Readers of Java Programming Today are not expected to have taken any math courses recently. It is true that many programming applications require rigorous mathematics, but the only skills we need here are addition, subtraction, multiplication, and division.
The author's philosophy is to provide Java students and instructors with "All of the stuff you need and none of the stuff you don't need." To understand Java, students must understand object-oriented programming and how Java interacts with the computer's operating system. To this end, this text presents the language fundamentals as well as complex topics such as stacks and heaps, and packaging and classpaths. In the real world, it is common to have several programmers work on one project. Therefore, it is necessary for programmers to separate their code into packages. How to incorporate the packages and tell Java where to find them is a practical task indeed!
Java Programming Today Is Packed with Example Code
Java Programming Today presents a wealth of Java program examples that illustrate various object-oriented concepts, as well as the right way to code and the wrong way to code. Troubleshooting sections illustrate pitfalls and poor style along with error-prone techniques. Seeing code written the wrong way is as informative as seeing code written the right way. Most people need to see many examples, and Java Programming Today has many. Each chapter has complete sample programs that illustrate new concepts as well as practice programs. Every program example in the text is found on the text's CD. The inside back cover of the text includes a program reference guide for a number of Java classes and sample programs.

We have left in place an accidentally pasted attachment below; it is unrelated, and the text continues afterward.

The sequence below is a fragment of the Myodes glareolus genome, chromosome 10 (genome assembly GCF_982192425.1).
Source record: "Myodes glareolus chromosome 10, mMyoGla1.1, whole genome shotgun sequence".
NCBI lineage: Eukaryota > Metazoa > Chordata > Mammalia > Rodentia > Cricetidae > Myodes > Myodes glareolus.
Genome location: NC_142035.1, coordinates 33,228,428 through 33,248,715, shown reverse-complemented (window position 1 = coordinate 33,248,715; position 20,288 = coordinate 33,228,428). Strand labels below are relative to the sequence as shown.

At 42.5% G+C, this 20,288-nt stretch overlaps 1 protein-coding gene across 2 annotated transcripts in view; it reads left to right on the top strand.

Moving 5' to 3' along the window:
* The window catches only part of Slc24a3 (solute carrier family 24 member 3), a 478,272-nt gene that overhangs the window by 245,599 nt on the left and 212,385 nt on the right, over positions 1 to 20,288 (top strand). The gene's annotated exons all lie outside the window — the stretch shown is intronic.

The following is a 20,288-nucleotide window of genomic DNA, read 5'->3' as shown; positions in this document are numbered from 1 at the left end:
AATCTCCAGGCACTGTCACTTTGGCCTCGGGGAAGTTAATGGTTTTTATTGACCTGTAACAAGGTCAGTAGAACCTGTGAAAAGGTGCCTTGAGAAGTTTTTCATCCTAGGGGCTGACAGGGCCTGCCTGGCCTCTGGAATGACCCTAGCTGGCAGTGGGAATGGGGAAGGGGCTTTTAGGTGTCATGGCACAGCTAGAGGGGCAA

Java Programming Today Offers Java Flexibility for Teaching
Java Programming Today presents the core Java language in the first nine chapters. Sun Microsystem's Java 2 Software Development Kit Standard Edition (J2SDK SE) is included on the text's CD, along with jEdit, a Java source code editor from the jEdit development group. The reader can install the Java environment and the jEdit editor and start writing Java programs in Chapter 2. There are four Advanced Topics chapters that present important material, including exception handling, input/output, Java archive files (JARs), packages, and classpaths. These items should be taught in an introductory Java course, but due to time constraints they may be omitted. The instructor may wish to have his or her students incorporate the various advanced topics such as error handling and creating JAR files early in the course and these chapters will provide reference to the core chapters. Six appendixes provide the information for installing and getting started using the Java environment and jEdit editor; an introduction to bits and bytes; hexadecimal notation; Unicode; and IDEs. Nested classes are explained and found in supplemental material. Lastly, the Java debugging program is illustrated using sample programs from the text.